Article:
Falling Mortgage Rates - Spark of life for Real Estate
RISMEDIA, Dec. 11, 2008-(MCT)-In a development cheered by mortgage brokers, interest rates have dipped to their lowest levels in years, providing what some say is a glimmer of hope in this dismal housing market.
Brokers across Charlotte have seen a spike in business since Nov. 25, when the Federal Reserve announced plans to buy up to $600 billion in toxic mortgage assets.
The move prompted interest rates to fall — to around 5.5% this week — and that could translate to lower monthly mortgage payments and an incentive for home shoppers who are debating whether to buy, brokers say.
“We’re saying to Realtors, ‘Hey, if you’ve got people sitting on the fence, you may want to let them know that,’” said Doug Bell, managing partner of First Trust Mortgage, where brokers are receiving 35 to 50% more calls than usual.
Charlotte-area rates for a new 30-year, fixed-rate mortgage ranged from about 5.25 to 5.75% Monday, according to Bankrate.com. The national average was 5.65%, down from almost 6.5% as recently as October.
It’s welcome news for brokers and others with a stake in the housing market, which has taken a hit this year as the economy tanked.
Home sales and prices in the Charlotte area have dropped in recent months, but the region is still faring better than most others.
Area home prices declined 3.5% for the 12 months through September, according to S&P/Case-Shiller home price data released late last month. Other regions, such as Las Vegas and Phoenix, saw double-digit declines.
Sales of Charlotte-area houses, townhouses and condos fell almost 31% in October, compared with October 2007, according to figures released last month from the Carolina Multiple Listing Services. That marks the 17th consecutive month of double-digit declines.
The market is bracing for further struggles, too. The unemployment rate continues to inch upward, and bank consolidations could lead to more layoffs. Other troubles include rising foreclosures, tight credit and the weak economy.
Falling interest rates aren’t “going to turn the economy around all by itself, at least not immediately,” Wachovia economist Mark Vitner said. “But this will help.”
Lower mortgage payments will ease the burden of debt for homeowners who refinance, eventually leading to better credit and looser lending, he said. In addition, if more people are willing to jump into the housing market, they could drive up home prices and fuel the economy.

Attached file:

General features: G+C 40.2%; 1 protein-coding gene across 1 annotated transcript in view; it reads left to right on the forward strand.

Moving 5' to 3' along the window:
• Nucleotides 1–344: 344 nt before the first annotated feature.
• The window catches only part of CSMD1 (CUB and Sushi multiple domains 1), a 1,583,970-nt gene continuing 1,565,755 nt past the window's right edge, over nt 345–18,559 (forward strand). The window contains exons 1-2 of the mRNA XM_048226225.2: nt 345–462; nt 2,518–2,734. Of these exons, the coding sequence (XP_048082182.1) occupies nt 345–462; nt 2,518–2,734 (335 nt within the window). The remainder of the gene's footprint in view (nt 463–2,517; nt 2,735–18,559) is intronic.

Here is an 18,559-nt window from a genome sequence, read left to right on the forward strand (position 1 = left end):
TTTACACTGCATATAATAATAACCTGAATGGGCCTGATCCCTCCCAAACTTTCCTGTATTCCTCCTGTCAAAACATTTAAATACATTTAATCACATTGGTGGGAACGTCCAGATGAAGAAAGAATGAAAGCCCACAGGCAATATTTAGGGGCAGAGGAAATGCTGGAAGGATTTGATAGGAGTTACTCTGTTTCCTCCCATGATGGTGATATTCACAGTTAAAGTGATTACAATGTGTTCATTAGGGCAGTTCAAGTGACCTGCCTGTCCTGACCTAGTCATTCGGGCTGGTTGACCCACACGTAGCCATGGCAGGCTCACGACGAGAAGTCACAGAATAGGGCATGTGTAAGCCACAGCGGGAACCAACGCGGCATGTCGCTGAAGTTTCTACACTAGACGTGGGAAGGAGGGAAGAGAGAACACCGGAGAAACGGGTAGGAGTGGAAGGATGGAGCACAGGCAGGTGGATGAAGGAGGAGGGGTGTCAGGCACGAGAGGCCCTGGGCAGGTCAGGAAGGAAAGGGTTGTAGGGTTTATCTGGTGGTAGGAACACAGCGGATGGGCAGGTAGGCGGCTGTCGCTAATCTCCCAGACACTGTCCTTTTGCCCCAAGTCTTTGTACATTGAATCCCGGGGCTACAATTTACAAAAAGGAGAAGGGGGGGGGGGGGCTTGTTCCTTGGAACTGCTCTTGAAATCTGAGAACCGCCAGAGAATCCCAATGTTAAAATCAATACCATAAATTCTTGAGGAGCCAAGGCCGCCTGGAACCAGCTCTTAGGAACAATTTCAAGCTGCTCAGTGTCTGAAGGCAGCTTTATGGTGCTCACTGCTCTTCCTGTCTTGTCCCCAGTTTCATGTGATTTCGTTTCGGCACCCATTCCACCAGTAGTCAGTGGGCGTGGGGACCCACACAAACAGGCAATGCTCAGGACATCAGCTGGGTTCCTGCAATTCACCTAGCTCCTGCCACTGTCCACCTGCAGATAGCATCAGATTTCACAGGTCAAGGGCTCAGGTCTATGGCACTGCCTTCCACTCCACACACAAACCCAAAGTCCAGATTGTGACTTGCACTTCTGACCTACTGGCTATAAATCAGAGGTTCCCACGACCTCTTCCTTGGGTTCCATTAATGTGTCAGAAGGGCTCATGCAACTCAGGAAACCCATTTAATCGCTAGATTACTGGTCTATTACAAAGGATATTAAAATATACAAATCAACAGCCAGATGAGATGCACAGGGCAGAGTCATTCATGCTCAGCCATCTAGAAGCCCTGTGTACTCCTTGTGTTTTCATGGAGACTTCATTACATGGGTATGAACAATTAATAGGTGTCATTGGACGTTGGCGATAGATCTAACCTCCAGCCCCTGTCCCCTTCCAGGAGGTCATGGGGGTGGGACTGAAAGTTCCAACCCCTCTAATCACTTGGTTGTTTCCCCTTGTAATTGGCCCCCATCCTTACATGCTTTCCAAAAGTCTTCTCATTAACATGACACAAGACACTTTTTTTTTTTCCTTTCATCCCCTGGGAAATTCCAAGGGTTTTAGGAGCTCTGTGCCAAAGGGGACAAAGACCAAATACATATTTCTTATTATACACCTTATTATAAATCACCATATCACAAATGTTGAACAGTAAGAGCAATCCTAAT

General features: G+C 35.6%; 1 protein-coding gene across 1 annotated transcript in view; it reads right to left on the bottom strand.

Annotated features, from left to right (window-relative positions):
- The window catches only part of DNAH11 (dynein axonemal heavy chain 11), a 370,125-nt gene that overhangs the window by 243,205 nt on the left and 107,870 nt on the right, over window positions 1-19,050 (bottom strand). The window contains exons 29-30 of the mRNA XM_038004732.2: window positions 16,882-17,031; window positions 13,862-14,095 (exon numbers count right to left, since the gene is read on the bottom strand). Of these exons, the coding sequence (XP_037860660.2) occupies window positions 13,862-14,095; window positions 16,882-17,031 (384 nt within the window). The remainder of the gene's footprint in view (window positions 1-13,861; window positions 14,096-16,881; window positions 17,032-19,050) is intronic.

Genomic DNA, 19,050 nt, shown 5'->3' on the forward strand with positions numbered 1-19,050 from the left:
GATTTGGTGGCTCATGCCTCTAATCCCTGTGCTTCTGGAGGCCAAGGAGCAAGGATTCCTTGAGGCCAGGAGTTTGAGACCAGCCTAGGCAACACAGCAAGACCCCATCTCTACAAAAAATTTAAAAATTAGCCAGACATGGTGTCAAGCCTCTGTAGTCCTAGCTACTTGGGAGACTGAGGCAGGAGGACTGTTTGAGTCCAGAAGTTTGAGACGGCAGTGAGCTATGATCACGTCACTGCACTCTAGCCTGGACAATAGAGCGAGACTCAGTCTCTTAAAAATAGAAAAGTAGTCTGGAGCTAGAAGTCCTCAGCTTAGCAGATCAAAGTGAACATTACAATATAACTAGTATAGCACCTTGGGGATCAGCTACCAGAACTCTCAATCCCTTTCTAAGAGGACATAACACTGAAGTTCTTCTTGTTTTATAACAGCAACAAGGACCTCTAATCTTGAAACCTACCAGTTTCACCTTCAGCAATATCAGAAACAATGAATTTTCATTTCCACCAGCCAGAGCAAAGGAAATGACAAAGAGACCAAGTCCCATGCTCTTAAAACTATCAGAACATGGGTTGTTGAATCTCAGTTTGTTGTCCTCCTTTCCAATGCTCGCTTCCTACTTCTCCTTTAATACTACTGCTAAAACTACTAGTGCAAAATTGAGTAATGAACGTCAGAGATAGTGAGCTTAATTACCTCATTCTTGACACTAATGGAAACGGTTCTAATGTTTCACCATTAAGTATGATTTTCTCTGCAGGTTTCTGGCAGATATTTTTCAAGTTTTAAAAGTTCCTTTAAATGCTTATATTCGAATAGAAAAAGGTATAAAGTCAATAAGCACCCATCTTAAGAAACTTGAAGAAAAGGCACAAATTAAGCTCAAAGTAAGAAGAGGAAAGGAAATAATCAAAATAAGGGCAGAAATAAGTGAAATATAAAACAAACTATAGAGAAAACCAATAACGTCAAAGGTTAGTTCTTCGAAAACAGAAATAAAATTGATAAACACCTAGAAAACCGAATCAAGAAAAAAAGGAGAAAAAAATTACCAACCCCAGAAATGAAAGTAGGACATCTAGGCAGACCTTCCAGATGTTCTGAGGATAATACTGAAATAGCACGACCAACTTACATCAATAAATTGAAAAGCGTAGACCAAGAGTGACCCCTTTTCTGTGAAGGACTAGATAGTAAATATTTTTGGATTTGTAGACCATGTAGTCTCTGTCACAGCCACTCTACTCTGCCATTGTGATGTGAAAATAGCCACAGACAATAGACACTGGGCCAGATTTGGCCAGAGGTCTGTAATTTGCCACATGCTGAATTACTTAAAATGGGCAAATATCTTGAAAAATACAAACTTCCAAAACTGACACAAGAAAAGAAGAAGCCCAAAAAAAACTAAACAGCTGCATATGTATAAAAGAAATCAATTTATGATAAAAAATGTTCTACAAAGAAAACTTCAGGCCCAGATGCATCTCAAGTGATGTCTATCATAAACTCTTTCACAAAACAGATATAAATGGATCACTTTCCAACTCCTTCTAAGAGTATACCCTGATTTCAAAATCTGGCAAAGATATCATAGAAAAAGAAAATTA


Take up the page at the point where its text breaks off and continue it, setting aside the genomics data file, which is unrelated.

Interest rates haven’t been this low for a sustained period of time in the past decade, Vitner said.
Some consumers are waiting to refinance or buy a home, thinking rates could fall as low as 4.5%, but he said that’s not imminent and that if people are in a good position to refinance or buy, they should do so.
“You’re not going to be unhappy” with the current rates, he said. “It’s very rare that rates are this low.”
First-time home buyer Darren Russo started looking at houses three months ago, when mortgage rates hovered around 6.5%. By the time he closed on his new townhouse in Concord last week, he was able to get a 5.625 rate.
Russo, a 35-year-old minister, paid $161,000 for the home — $10,000 less than the asking price, he said.
“I got the place I really liked for a price I could really afford,” he said.
Mortgage brokers say they’re getting more calls about refinancing than buying. Allen Tate Mortgage has seen an uptick in inquiries since the rates fell, company President Chris Cope said.
At online mortgage broker LendingTree, inquiries are up 10 to 15% in the past two weeks, chief economist Cameron Findlay said. Much of that interest is for refinancing, especially from borrowers with adjustable-rate mortgages who want the stability of a fixed rate.
At First Trust, the lower rates are a needed boost at a time when business has been sparse because of the economy and the annual holiday slowdown, said Bell, the managing partner.
He and his staff have been reaching out to former customers, financial planners, accountants and real estate agents to spread the word about the lower rates, as well as fielding calls from homeowners across the financial spectrum.
Some are simply looking for lower rates. Others want to pay down “jumbo loans,” which come with higher interest rates, to the $417,000 limit to qualify for the lower 30-year, fixed rates. Still others have refinanced to consolidate loans and take cash out of their homes to pay down credit card debt.
Brokers and economists predict the dip will continue for at least a few months, until the economy shows the first signs of a turnaround.
“I think the government will do everything it can to keep rates low until that recovery is well under way,” Bell said. “It’s just so crucial to the economy.”
Copyright © 2008, The Charlotte Observer, N.C.
Distributed by McClatchy-Tribune Information Services.